An analysis of the nature and use of promigrant representations in an antideportation campaign
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Opposition to immigration and the rejection of migrants have long been of concern to psychologists. While much is known about negative representations of migrants in politics and the media, far less is known about positive representations of migrants and immigration. In this article, we provide an examination of social representations promoting promigrant action in the context of a community campaign opposing the deportation of a woman and her young daughter. The woman, who had come to the United Kingdom from Malawi seven years prior had lost permission to remain following changes to personal circumstances and was facing deportation. Our analysis explores the ways in which the campaign’s mobilization arguments respond to and engage with antimigrant representations. It identifies the importance of categorical representations concerning the nature, norms, and interests of the local community, of the two migrants under threat of deportation, and of those seeking to deport them. Contrary to antimigrant representations, the migrants at the center of the campaign were presented as ingroup members and their potential deportation as a violation of ingroup norms and ingroup interests. Finally, we also identify points of ambivalence in the campaign’s mobilization strategy where arguments reject the ascription but not the nature of negative representations of migrants.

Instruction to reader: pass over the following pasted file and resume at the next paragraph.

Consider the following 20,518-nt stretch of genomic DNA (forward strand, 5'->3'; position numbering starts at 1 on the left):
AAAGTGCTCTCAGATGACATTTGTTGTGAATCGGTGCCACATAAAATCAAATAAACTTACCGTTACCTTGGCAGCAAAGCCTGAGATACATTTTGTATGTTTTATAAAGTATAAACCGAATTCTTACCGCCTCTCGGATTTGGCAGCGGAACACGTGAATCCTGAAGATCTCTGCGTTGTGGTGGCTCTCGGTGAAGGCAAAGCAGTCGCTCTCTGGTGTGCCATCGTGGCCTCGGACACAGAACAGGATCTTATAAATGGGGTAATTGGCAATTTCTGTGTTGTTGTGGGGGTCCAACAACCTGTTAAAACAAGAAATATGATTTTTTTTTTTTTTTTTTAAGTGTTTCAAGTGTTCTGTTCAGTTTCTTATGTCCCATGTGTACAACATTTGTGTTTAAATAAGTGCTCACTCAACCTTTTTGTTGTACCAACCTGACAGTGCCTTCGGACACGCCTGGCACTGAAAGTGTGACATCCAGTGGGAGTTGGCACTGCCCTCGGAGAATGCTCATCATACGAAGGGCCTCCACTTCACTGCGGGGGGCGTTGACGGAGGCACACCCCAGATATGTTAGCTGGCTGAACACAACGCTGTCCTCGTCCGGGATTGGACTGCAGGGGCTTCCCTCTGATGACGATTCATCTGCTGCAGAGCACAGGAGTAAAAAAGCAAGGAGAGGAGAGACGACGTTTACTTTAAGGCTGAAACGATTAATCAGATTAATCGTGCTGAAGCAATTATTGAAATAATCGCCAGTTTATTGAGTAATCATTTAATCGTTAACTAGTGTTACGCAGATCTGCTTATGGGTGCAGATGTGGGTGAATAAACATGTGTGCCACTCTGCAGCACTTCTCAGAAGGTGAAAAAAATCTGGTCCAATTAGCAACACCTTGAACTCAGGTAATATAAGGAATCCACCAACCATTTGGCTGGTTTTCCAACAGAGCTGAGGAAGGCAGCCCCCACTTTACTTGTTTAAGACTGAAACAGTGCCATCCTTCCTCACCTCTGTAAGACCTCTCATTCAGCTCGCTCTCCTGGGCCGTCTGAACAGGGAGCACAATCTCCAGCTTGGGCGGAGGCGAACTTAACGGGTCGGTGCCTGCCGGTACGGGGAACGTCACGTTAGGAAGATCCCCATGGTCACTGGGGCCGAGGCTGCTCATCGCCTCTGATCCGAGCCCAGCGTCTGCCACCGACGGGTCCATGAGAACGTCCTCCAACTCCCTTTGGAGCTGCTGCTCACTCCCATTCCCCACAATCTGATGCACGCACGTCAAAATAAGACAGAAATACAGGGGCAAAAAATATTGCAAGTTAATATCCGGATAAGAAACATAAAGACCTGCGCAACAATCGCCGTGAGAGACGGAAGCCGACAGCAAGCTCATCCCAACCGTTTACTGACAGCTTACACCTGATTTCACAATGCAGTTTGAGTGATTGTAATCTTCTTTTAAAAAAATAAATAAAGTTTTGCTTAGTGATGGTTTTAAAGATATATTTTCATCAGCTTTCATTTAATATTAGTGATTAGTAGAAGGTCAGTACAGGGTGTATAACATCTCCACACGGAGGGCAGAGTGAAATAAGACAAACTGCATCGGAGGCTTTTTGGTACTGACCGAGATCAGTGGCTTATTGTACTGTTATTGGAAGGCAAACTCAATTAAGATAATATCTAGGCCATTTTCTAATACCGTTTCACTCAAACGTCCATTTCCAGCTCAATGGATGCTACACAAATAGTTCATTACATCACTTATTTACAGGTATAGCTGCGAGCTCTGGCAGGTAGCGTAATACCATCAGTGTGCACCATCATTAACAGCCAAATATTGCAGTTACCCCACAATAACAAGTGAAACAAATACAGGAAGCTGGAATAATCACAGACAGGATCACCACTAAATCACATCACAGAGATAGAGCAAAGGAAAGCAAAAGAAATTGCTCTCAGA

Ryan , C & Reicher , S 2019 , ' An analysis of the nature and use of promigrant representations in an antideportation campaign ' , Political Psychology , vol. 40 , no. 3 , pp. 583-598 . https://doi.org/10.1111/pops.12526
Copyright © 2018 International Society of Political Psychology. This work has been made available online in accordance with the publisher’s policies. This is the author created, accepted version manuscript following peer review and may differ slightly from the final published version. The final published version of this work is available at: https://doi.org/10.1111/pops.12526
DescriptionThis research was conducted with funding from the ESRC through the Scottish Graduate School of Social Science (Doctoral Training Centre).
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